Explore Healthy Lives 2025 impact targets.
Well being - from head to toe - is something everyone deserves. At the Foundation we believe that all Rhode Islanders should have access to better health care at lower costs, and we are working to invest funds and provide resources beyond grantmaking to encourage just that.
Read through the sections below to learn more about the impact we are hoping to make, and the strategies we use to guide this priority area.
The impact model for healthy lives presents a high-level view of the logic driving our strategic priorities and investments. It serves as an “if-then” summary for impact: IF we invest in targeted strategies and activities THEN we can expect to see interim outcomes and changes for Rhode Island residents and communities, with the expectation that working together with partners and communities we can help achieve long-term impact.
For example, in healthy lives specifically - IF we improve patient-centered primary care by reducing barriers, focusing on high-need populations, and promoting new models and delivery settings THEN we can expect to see better management of health conditions in, improved access to care that is culturally and linguistically appropriate, and improved health literacy. Together with our partners - with this focus, and the others outlined in the impact model - we will begin to see improved health outcomes, better care, lower costs, and a reduction in health disparities.
The activity targets you'll find in the impact model for healthy lives are benchmarks for our own internal accountability.
And, in terms of the annual targets within the impact model - in some cases the annual targets are quantifiable and large, and others are more difficult to quantify.
Across all three strategy areas (Economic Security, Educational Success, and Healthy Lives) we have highlighted 65% equity targets to serve Rhode Island residents and communities that are traditionally marginalized or underserved.
For primary care, we aim to improve recruitment and retention of a robust, diverse, primary care workforce. We focus on high-need geographies and patients at the greatest risk for poor health outcomes. We will support new models of care, patient-centered care, and innovative care delivery settings.
For behavioral health care, as we see the need for services continue to grow, we seek to support a strengthened system of care for all ages, expanded integration of behavioral health and primary care services, and improved coordination between providers—both clinical and community-based. We will prioritize the elimination of barriers to access for behavioral health services, particularly for underserved populations.
Example: A grant demonstrating this strategy is our support of the Rhode Island Public Health Institute’s Open Door Health, where our support allowed the clinic to explore expansion of capacity to provide behavioral and mental health services in person and via telemedicine. A second recent grant that demonstrates this support is our support of integrated primary care and mental health care between Newport Mental Health and CODAC, where our support focused on building cross-organizational capacity for care coordination.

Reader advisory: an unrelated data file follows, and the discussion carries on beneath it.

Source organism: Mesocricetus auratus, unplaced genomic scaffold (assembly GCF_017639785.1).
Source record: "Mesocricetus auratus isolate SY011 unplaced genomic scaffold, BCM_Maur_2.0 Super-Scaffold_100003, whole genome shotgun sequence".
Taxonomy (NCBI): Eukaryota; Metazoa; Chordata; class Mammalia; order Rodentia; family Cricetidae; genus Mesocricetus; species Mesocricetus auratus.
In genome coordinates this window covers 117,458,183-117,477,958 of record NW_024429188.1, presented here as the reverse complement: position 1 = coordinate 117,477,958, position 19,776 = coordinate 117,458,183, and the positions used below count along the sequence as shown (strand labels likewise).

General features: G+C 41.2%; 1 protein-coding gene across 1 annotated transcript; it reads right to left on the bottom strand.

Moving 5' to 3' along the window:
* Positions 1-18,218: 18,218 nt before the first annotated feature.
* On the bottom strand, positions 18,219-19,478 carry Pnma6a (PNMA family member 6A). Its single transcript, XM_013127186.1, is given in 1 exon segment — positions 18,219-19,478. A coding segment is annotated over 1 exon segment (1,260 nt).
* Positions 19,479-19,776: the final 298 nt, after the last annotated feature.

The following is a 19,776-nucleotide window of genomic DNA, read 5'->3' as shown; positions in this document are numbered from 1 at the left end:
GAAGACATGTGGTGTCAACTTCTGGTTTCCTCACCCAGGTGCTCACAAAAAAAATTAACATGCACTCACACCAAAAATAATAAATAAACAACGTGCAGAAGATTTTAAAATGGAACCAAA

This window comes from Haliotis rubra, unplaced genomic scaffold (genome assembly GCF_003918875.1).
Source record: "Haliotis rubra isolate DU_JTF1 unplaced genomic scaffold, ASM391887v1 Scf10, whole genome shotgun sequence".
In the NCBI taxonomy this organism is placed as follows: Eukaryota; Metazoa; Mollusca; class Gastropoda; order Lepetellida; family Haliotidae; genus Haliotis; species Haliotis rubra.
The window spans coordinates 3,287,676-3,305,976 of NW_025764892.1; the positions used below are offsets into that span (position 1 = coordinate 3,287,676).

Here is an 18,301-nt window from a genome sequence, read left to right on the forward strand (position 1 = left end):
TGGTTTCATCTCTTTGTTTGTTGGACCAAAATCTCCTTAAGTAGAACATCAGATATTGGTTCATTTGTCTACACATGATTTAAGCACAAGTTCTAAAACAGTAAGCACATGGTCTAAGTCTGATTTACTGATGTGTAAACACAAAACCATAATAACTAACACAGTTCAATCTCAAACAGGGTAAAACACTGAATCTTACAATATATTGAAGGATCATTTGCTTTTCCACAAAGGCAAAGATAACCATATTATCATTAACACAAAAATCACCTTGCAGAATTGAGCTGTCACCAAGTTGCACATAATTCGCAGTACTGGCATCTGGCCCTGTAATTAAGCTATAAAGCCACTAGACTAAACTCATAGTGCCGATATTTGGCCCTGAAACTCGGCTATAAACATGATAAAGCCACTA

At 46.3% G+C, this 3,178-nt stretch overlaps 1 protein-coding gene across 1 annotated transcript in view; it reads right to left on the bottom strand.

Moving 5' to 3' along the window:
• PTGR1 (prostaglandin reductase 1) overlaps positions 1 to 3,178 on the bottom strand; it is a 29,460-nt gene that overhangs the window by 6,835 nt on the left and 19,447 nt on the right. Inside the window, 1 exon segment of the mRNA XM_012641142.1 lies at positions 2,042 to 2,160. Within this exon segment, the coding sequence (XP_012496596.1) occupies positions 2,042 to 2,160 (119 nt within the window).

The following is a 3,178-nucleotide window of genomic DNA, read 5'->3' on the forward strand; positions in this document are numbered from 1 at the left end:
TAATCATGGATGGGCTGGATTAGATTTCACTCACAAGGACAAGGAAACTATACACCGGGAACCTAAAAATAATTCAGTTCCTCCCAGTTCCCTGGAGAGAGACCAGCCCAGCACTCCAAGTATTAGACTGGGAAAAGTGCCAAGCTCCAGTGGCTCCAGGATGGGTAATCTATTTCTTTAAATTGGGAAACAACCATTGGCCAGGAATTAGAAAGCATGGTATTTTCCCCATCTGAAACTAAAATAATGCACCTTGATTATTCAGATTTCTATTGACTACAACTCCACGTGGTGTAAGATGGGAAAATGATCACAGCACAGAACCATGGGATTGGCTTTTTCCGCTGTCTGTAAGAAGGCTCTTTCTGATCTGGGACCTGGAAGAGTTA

We support an increase in meaningful contact and collaboration between the healthcare and social services systems, and promote place-based collaboration, while also seeing an increase in the adoption of care delivery models that improve that type of coordination. Investments in these efforts will result in better coordination, data sharing, and most importantly improved health status for Rhode Islanders.
Example: The Rhode Island Parent Information Network (RIPIN) received a grant to help roll out a new facilitated telemedicine program to help older adults in Pawtucket access health care services. Working in partnership with Integra, the program's bi-lingual Community Health Workers (CHWs) provided the technology and training that will enable this vulnerable community connect with their health care providers.
We seek to promote system reform to improve patient experience, improve health, reduce the per capita cost of healthcare, and address the health workforce needs, while also remaining focused on equity across all of these domains. This includes a focus on meeting the significant challenges of reducing waste to improve resource allocation, improving affordability, as well as addressing workforce attraction, retention, and diversification challenges.
Example: The Rhode Island Senior Voices for Better Health (VBH) works with state officials, medical providers and health insurers to ensure that low-income seniors and adults with disabilities are receiving appropriate primary care services, that there is coordination among these various health care providers, and that they are able to remain safely in their homes or other community settings.
Find out more about our Strategic Initiatives Grants program.
Looking to support our Healthy Lives Initiatives? Invest in the Fund for Rhode Island.